EXCLUSIVE: Bellum Entertainment, the Burbank-based producer of true-crime TV series, has allegedly been the victim of a crime. In a series of internal emails obtained by Deadline, the company, which is behind such syndicated and cable shows as Corrupt Crimes, Bizarre Murders and I Married A Murderer, acknowledges it’s been having trouble meeting payroll because of bank fraud. For many staff and freelancers, it’s been more than a month since they received their last paychecks.
This isn’t the first time workers there have complained about not being paid. In the past year and a half, eight workers have filed wage claims against the company, all but one of which have been settled, according to a spokesperson for the Labor Commissioner’s office.
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“As you know, we had significant bank fraud which occurred about a week ago which caused major issues with our account,” Bellum CEO Mary Carole McDonnell said in a June 16 email to her employees, noting that she and the company’s CFO “have been working with Comerica to rectify the situation and get our funds back. Once that situation is resolved, we will be distributing the checks for the 20th next week, but do not have the specific date. I know this is frustrating for all of us, but be assured that Bellum is doing well.”
Making matters worse, the company was having problems with its line of credit. “We have experienced some delays in closing on a new line of credit,” McDonnell wrote, “but that should happen at the end of this month or first week of July, which will provide ample resources to support our productions going forward.”
Later, an inspector from the Department of Labor showed up, asking questions about whether people were being paid overtime and minimum wage. “I understand there is some miscommunication going on,” McDonnell wrote in a June 27 email to her employees. “Several of you have inquired about the Department of Labor’s visit yesterday. I wanted to assure each of you that this was a routine audit and was mostly focused on a review of Bellum’s overtime and minimum wage practices for its employees, not freelancers. They do these audits on a routine basis and always require the company to open their locations, speak with a sampling of employees and contractors, and as you could tell yesterday, the auditor hands out business cards. I realize it may have been unsettling to have him stop by, but it was simply part of his audit review.” Bellum, she stressed, “Does everything in its power to ensure that it complies with the applicable labor laws and will continue to do so in the future.”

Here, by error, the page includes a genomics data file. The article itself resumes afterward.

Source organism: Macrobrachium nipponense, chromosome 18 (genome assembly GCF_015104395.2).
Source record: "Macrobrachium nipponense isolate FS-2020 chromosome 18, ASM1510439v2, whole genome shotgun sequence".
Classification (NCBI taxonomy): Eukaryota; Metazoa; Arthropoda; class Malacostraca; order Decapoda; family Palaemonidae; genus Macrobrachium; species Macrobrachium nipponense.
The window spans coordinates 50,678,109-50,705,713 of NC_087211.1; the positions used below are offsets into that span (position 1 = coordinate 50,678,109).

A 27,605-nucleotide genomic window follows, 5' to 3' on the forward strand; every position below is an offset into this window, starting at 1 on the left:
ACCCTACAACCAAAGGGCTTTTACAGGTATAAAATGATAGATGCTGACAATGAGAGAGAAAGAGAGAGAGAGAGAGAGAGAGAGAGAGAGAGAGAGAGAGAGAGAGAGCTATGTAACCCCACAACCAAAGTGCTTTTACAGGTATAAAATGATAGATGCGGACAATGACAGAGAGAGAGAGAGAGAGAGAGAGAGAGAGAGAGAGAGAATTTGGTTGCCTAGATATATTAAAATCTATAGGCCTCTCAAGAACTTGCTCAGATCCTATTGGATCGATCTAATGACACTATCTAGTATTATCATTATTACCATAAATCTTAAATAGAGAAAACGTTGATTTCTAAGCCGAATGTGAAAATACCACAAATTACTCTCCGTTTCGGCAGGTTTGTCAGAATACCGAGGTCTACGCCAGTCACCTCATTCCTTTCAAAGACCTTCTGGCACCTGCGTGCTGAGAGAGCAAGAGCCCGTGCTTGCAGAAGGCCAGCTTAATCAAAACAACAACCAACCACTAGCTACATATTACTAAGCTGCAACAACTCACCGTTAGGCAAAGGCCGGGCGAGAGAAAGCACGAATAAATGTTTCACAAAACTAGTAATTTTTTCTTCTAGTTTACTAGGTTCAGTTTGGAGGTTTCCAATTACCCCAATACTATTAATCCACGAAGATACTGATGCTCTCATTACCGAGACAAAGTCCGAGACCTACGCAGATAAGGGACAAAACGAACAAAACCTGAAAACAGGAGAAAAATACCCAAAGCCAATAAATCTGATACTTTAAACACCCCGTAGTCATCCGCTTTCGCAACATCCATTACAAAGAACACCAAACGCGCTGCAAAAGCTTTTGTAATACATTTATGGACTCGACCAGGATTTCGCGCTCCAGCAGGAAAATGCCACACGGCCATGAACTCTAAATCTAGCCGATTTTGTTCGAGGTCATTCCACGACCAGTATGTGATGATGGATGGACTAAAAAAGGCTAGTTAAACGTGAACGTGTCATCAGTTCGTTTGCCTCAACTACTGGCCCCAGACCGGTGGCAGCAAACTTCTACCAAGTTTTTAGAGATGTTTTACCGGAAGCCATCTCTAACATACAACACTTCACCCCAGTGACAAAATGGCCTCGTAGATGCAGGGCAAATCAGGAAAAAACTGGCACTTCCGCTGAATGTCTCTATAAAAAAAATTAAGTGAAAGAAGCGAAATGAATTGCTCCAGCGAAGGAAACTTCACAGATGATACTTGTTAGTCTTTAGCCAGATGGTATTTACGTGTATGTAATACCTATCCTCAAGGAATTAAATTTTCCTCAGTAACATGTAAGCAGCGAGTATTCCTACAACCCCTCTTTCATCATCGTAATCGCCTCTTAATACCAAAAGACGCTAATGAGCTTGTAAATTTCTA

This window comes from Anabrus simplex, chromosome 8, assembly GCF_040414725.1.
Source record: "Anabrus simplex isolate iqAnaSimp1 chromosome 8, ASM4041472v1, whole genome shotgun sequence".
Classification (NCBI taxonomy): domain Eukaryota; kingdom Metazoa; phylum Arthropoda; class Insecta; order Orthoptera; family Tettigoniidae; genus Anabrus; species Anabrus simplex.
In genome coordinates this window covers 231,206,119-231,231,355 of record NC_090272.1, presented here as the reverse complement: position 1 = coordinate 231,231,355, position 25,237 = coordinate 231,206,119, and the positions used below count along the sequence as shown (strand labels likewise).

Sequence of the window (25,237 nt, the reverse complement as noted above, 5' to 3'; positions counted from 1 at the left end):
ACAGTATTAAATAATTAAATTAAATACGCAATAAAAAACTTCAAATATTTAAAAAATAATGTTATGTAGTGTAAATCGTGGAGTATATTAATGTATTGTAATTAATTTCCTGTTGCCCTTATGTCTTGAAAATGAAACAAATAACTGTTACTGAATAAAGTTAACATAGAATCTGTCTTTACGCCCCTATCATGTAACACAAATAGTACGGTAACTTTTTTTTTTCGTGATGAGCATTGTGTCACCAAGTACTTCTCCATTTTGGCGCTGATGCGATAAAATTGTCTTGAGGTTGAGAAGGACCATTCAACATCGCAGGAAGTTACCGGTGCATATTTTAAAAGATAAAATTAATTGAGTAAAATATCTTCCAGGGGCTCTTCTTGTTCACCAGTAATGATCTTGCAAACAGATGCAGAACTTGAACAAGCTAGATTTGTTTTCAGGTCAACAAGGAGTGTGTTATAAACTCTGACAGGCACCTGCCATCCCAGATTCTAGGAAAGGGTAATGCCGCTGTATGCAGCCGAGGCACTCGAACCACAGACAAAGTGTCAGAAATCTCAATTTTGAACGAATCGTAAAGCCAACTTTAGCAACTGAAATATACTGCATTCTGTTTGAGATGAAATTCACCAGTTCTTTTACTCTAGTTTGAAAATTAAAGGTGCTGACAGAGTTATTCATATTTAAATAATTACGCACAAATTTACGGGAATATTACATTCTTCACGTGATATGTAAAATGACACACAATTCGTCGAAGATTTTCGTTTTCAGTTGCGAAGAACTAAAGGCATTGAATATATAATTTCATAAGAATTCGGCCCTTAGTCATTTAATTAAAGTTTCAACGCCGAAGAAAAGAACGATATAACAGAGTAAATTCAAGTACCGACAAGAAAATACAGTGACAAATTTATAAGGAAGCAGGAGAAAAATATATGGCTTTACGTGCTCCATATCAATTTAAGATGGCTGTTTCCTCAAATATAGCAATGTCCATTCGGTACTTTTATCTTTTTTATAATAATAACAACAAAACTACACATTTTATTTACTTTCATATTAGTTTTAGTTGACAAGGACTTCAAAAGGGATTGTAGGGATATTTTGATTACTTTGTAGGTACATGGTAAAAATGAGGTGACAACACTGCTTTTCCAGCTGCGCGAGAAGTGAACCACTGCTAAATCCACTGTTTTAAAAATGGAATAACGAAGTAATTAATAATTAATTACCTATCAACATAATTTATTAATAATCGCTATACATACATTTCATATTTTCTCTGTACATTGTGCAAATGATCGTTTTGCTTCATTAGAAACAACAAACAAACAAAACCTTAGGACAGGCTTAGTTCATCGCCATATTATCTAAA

“I greatly appreciate all your support during this time,” she wrote. “Between the bank fraud and the delay of the line of credit, we were in a challenging position, but that is being rectified and we are moving forward in a very positive direction. Expect a great summer and fall doing these shows.”
The problems forced the company to extend the Fourth of July hiatus for an additional week on at least one of its shows – Bizarre Murders, a half-hour show exploring “true and surprisingly strange” crime stories.
“For a number of reasons, Bellum is extending this week’s hiatus by one more week,” the show’s executive producer, Peter McDonnell, the nephew of Bellum’s CEO, wrote in a July 6 email. “We’ll return to producing Bizarre Murders on Monday July 17, and resume shooting on Monday July 24. When production resumes, the goal is to have a clean slate so we can move forward. We’ll have casting companies in place for actors and be ready to work again with all vendors and crew.”
“On the payment front,” he wrote, the CEO and CFO “said they will send an email in the morning about when your checks can be picked up. The main office will be open all next week. Looking forward, the Thanksgiving and New Year’s hiatuses will be curtailed, adding eight days to the production calendar, which will help make up for lost income from the hiatus week. Thank you for your continued professionalism.”
In the meantime, he urged his field teams to “please focus on pre-producing episodes, breaking down scripts and preparing shoot summaries.”
“I know all of you are waiting for an update on your checks,” Karen Garber, the company’s CFO, told employees in an email last Friday. “I wish I had better news for you, but we will not be able to distribute checks today. If you are in town next week, you will be notified when your check is ready for pickup, otherwise, we will mail or wire it, assuming we have your wire instructions. We know this has been a struggle for you and really apologize for the delay.”
Calls to Bellum were not returned, but sources close to the company say all outstanding payments should be made by the end of next week.
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